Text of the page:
The Model Applied to Your Question

And so, too, with your question. The impetus for the question is, instead of a “typo”, a “thinko”.

In particular, the misconception that the word “boss” in English necessarily indicates a high-ranking executive in a suit and tie, rather than anyone who is in charge of other people². I imagine this confusion was born of taking English as a second language.

The issue with that, as in the missing semicolon example, is there’s nothing generalizable about it. There’s no insight to be drawn. If it were a common misconception, it might have been worth addressing.

But it’s not common: it’s unique to you; the mental equivalent of a typo. Which means it doesn’t help us predict what misconceptions the next person who comes along might have, what words might confuse them, such that we could answer your question in a way that helps both you and them. It’s a one-off, and thus any answer can’t be reused.

In short, an answer might help you, but it won’t help anyone else reading it in the future, and those are exactly the kinds of questions which closure is designed to prevent. To allow us to be a vast, long-lived, reusable reference work, without devolving into a help desk.

On Reference Works

While we're on the topic of reference works, it's worth pointing out there's a good way to test if your question fits EL&U's charter before asking.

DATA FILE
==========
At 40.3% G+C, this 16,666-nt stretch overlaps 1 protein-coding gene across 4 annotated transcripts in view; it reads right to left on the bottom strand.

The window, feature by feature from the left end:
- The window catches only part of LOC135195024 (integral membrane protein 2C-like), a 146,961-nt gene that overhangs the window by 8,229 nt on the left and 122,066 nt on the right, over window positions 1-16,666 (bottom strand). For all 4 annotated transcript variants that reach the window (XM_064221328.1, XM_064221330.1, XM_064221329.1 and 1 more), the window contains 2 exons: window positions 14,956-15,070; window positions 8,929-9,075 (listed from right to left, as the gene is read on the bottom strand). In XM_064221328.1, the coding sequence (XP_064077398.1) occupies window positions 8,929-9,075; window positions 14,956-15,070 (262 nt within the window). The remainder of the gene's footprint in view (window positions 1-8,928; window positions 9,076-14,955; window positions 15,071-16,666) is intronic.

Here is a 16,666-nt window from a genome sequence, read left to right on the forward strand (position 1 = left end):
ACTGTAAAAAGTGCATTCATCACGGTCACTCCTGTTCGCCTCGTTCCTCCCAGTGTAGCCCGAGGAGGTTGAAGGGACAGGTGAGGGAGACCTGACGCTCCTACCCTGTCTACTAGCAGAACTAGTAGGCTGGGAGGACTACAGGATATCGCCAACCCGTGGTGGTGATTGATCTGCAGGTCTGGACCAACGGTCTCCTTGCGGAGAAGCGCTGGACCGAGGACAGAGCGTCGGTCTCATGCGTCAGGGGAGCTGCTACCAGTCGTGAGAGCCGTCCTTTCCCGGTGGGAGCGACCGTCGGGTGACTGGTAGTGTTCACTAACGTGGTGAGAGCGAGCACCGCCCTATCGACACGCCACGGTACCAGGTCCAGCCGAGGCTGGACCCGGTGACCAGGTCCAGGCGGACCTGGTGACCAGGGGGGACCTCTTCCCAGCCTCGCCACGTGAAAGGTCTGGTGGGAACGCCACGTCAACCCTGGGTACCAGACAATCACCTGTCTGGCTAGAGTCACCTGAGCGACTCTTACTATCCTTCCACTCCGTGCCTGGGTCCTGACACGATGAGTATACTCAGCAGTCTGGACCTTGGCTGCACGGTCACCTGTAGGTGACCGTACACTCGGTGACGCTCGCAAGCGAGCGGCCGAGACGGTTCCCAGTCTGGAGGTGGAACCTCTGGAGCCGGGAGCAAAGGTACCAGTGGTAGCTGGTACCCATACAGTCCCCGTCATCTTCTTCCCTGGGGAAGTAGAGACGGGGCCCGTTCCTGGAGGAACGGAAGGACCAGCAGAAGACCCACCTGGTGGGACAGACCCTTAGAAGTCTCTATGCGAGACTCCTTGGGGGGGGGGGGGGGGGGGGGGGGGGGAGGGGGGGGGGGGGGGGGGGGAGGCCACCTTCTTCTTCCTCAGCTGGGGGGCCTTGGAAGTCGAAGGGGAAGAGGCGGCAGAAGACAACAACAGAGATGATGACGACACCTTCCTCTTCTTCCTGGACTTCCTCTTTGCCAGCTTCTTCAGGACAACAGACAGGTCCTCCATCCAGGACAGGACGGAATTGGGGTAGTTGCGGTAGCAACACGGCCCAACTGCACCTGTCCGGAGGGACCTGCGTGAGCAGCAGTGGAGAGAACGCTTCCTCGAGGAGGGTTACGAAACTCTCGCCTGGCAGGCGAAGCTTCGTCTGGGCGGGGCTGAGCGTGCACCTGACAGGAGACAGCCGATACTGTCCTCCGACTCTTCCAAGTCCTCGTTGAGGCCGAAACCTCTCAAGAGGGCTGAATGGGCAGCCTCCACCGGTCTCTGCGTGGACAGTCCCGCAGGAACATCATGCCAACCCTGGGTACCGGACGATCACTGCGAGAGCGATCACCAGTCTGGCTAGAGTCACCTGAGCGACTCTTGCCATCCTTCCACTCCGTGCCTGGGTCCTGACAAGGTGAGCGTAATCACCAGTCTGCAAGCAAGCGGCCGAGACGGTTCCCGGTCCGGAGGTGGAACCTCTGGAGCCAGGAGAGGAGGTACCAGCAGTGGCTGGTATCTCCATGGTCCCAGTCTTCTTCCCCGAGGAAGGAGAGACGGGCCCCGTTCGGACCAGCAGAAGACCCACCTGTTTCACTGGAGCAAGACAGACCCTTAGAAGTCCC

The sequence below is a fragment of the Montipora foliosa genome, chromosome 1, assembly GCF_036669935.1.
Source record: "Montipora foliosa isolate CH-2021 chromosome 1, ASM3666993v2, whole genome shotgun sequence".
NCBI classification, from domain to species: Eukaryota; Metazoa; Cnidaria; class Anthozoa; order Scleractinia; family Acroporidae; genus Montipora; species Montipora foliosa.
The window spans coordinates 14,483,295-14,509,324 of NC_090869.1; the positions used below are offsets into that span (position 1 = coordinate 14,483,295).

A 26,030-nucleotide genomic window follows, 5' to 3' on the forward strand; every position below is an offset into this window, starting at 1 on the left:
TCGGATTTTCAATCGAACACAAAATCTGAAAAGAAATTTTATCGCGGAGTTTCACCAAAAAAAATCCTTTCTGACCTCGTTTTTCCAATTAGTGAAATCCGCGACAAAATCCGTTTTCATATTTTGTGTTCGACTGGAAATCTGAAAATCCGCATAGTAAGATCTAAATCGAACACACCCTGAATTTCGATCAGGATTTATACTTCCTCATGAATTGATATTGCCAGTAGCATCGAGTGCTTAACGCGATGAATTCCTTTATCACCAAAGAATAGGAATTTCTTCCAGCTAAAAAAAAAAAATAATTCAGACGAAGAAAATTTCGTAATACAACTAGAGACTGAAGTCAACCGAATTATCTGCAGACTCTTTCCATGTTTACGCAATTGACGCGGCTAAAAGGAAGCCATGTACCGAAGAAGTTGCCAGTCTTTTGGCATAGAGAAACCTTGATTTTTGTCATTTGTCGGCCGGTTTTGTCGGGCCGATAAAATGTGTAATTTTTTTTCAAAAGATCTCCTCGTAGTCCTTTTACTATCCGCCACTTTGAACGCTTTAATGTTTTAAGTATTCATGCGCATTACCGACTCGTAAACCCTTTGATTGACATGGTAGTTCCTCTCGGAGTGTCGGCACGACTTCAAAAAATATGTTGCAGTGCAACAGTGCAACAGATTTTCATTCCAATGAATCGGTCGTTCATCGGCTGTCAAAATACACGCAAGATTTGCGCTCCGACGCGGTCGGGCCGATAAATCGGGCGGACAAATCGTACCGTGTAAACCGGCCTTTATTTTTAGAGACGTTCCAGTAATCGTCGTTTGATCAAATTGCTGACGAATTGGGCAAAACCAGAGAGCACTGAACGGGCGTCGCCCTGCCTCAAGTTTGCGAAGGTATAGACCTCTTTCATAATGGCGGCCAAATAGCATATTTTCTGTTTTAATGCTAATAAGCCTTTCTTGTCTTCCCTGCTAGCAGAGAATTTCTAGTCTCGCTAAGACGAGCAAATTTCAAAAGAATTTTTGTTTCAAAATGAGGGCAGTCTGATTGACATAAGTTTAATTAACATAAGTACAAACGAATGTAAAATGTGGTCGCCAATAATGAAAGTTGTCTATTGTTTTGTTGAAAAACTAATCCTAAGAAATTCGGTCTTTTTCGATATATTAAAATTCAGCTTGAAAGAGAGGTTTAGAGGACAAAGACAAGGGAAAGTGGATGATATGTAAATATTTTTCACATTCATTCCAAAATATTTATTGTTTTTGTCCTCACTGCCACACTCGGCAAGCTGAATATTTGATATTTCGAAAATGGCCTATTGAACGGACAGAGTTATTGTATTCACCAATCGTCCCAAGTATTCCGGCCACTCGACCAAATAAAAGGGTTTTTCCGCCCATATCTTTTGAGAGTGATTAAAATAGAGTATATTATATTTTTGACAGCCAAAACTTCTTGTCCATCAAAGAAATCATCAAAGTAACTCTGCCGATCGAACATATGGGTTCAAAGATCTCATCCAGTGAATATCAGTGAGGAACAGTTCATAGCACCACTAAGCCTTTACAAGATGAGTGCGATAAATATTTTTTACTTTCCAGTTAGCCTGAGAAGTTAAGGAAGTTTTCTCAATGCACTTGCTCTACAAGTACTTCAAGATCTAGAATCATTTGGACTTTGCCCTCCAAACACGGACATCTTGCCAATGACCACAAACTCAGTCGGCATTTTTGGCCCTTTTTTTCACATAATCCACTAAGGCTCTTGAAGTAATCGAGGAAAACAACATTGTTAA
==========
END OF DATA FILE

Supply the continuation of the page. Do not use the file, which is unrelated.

The first thing you should do before asking here is see if your doubts can be cleared up by referring to the more familiar types of reference works: in particular dictionaries and theasauri.

Because we're a reference work, we don't want to simply recapitulate the knowledge contained in other, professionally-curated references. So questions which can be answered by a dictionary or other "general reference" are similarly closed.

Here's the gloss for boss from Merriam-Webster (the first dictionary I happened to check):

Definition of boss (Entry 1 of 6)
1: a person who exercises control or authority
specifically : one who directs or supervises workers

Which supports just what people have been telling you in the comment-discussions: boss is a perfectly suitable word.

Now, I am not accusing you in any way of not checking a dictionary. Rather, I suspect what's going on is you have English as a second language, and the reconciliation of these sorts of glosses with usages you see in the wild is much more difficult than it would be if you had spent every waking hour since birth practicing the language like native speakers have. Without that kind of familiarity, it may indeed seem to a non-native speaker that this gloss actually supports your discomfort with this word in this context.

But in other cases, referring to the dictionary, or better, cross-checking a couple, may indeed clear things up for you.

That said, I'm really raising this point not only to ask you to check general references before asking, but to point out that we have a site dedicated to those learning English as a second language, who are very familiar with the common hurdles learners have to overcome to master English in all its messiest aspects: English Language Learners (aka ELL).

You might consider asking any future questions on ELL, because they are familiar with similar struggles, are practiced in coaching learners through them, and are less insistent that askers check the dictionary/thesaurus/etc before posting a question.